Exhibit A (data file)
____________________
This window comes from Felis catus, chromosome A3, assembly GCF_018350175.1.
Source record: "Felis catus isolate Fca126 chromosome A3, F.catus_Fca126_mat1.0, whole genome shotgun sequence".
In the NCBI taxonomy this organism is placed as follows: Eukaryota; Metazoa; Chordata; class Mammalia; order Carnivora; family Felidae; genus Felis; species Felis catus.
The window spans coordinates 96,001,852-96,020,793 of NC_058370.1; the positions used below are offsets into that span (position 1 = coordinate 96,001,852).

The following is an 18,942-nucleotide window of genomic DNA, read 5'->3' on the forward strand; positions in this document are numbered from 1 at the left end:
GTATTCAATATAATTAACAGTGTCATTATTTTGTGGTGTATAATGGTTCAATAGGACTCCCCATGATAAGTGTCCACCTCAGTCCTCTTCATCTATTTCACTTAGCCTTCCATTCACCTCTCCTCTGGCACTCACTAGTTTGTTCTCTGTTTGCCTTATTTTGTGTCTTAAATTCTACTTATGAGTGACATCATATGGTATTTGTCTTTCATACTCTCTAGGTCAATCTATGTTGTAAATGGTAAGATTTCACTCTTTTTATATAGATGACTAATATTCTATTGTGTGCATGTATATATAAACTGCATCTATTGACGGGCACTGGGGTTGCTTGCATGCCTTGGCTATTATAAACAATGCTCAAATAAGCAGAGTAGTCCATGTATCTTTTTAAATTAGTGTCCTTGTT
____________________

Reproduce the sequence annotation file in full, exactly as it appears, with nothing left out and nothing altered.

This window comes from Felis catus, chromosome A3, assembly GCF_018350175.1.
Source record: "Felis catus isolate Fca126 chromosome A3, F.catus_Fca126_mat1.0, whole genome shotgun sequence".
In the NCBI taxonomy this organism is placed as follows: Eukaryota; Metazoa; Chordata; class Mammalia; order Carnivora; family Felidae; genus Felis; species Felis catus.
The window spans coordinates 96,001,852-96,020,793 of NC_058370.1; the positions used below are offsets into that span (position 1 = coordinate 96,001,852).

The following is an 18,942-nucleotide window of genomic DNA, read 5'->3' on the forward strand; positions in this document are numbered from 1 at the left end:
GTATTCAATATAATTAACAGTGTCATTATTTTGTGGTGTATAATGGTTCAATAGGACTCCCCATGATAAGTGTCCACCTCAGTCCTCTTCATCTATTTCACTTAGCCTTCCATTCACCTCTCCTCTGGCACTCACTAGTTTGTTCTCTGTTTGCCTTATTTTGTGTCTTAAATTCTACTTATGAGTGACATCATATGGTATTTGTCTTTCATACTCTCTAGGTCAATCTATGTTGTAAATGGTAAGATTTCACTCTTTTTATATAGATGACTAATATTCTATTGTGTGCATGTATATATAAACTGCATCTATTGACGGGCACTGGGGTTGCTTGCATGCCTTGGCTATTATAAACAATGCTCAAATAAGCAGAGTAGTCCATGTATCTTTTTAAATTAGTGTCCTTGTT